So, what does this latest study say?
It suggests that people in consumer directed health plans tend to stop taking prescribed medications for chronic conditions somewhat more than other people. You might respond by saying, “Hmmm. That’s interesting.” And you would be right. It would be worth looking into to find out more if you were a policy wonk or a benefits manager. But the headline in the Portland Business Journal (of all places) was “Problems Found With Consumer-Directed Health Plans.”
You can read the article yourself, so I won’t recap it here. In fact, the study itself is next to useless. It looks at ONE employer’s experience in 2004. It finds a mixed picture with CDHP compliance worse in some categories but better in others. And the differences are small in all cases. It fails to explain a number of things. For instance the CDHP enrollees actually had 100 percent coverage for the first $1,500 in expenses, while the PPO enrollees were subject to copays from dollar one. If cost sharing was the determining factor, the PPO people should have fared worse. (By the way, average Rx spending for the CDHP group was $687, so it was well within the HRA contribution). Importantly, this was an HRA program — not an HSA — so it was all employer money in play.
Further, as the authors themselves admit, it is possible that the CDHP enrollees decided to save money on hypertension medications by changing their diets and exercising more — certainly better strategies for controlling blood pressure.
Experience over the past four years has shown us the importance of employee education, information support, and accompanying wellness programs, along with the change in financing of a consumer driven plan. This was all part of the original concept — first, put the money in the hands of the patient, then provide them with the information and patient support they will need and demand. Who knows how this one employer did on these scores? The study fails to mention it.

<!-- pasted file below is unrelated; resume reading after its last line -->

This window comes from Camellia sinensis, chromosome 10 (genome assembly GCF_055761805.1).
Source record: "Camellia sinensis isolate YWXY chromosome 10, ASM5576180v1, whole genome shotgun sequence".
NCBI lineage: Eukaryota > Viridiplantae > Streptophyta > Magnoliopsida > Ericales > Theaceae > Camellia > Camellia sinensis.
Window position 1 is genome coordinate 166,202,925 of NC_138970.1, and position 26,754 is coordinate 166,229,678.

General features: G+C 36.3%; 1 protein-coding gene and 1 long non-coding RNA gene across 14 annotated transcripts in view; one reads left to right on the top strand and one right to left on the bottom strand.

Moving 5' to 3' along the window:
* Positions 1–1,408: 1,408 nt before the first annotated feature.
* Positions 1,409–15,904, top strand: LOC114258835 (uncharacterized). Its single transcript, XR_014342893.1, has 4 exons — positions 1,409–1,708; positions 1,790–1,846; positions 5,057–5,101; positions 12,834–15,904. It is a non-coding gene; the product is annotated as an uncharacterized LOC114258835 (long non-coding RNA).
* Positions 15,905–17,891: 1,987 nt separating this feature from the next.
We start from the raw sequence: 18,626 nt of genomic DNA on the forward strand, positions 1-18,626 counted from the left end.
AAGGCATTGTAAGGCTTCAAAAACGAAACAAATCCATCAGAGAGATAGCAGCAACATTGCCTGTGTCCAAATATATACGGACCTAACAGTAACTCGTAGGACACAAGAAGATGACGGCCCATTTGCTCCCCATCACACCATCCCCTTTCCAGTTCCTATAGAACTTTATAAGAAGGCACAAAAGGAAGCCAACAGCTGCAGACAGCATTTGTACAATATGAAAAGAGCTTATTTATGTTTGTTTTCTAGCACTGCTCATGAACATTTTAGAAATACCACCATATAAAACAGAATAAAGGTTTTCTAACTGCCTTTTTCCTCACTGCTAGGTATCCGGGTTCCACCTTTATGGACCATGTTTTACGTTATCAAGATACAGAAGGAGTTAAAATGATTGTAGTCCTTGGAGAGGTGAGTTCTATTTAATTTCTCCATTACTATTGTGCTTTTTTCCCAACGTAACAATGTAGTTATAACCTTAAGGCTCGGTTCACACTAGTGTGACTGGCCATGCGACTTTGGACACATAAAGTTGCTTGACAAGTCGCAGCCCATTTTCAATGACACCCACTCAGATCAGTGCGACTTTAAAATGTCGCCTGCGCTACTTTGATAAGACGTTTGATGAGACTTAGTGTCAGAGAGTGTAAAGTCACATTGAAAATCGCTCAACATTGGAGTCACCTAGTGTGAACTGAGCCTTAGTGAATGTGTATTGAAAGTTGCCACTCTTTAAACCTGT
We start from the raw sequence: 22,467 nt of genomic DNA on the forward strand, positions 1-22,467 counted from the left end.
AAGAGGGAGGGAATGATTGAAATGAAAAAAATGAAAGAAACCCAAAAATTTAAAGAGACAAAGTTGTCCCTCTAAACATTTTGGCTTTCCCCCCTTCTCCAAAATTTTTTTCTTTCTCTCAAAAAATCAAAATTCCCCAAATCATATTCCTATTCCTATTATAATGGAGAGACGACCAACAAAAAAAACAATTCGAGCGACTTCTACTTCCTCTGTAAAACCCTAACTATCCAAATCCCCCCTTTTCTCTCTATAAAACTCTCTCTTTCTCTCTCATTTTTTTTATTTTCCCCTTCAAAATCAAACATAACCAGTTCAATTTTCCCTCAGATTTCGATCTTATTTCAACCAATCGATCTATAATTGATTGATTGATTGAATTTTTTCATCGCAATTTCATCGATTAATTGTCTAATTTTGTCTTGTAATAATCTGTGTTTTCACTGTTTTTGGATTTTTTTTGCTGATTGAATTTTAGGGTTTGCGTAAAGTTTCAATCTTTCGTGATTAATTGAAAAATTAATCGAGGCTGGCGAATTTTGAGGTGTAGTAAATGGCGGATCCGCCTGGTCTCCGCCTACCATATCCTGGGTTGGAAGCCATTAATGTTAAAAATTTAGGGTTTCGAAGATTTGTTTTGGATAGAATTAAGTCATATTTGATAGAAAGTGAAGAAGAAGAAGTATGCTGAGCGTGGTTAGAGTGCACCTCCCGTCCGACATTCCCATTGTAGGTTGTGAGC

John Goodman’s health care blog gets better all the time. In a recent entry he deconstructs yet another study, this one by the Center for Studying Heath Systems Change. He quotes some of the media headlines coming out of this study — “More Americans Delay Health Care,” blared a headline over a Wall Street Journal story. “Cost Concerns Drive Even the Insured to Forgo Treatment,” said the subhead. Large deductibles and cost shifting to patients are the cause of the problem, said the lead author. “Alarming,” said The New York Times.
But in actually reading the study (instead of the press release put out by the authors) he finds, “It inconveniently shows that between 2003 and 2007 concerns about costs among the uninsured actually went down as a reason for delaying or forgoing needed care…. Went down?…. Yes, went down…. By 2.3 percentage points! By contrast, “health system related” problems (gobbledygook for rationing by waiting) climbed a whopping 14 percentage points!”
I know you’re busy and don’t have the time or patience to red these studies yourself. But that’s why its handy to have people like me and John Goodman around.
SOURCE: Goodman Blog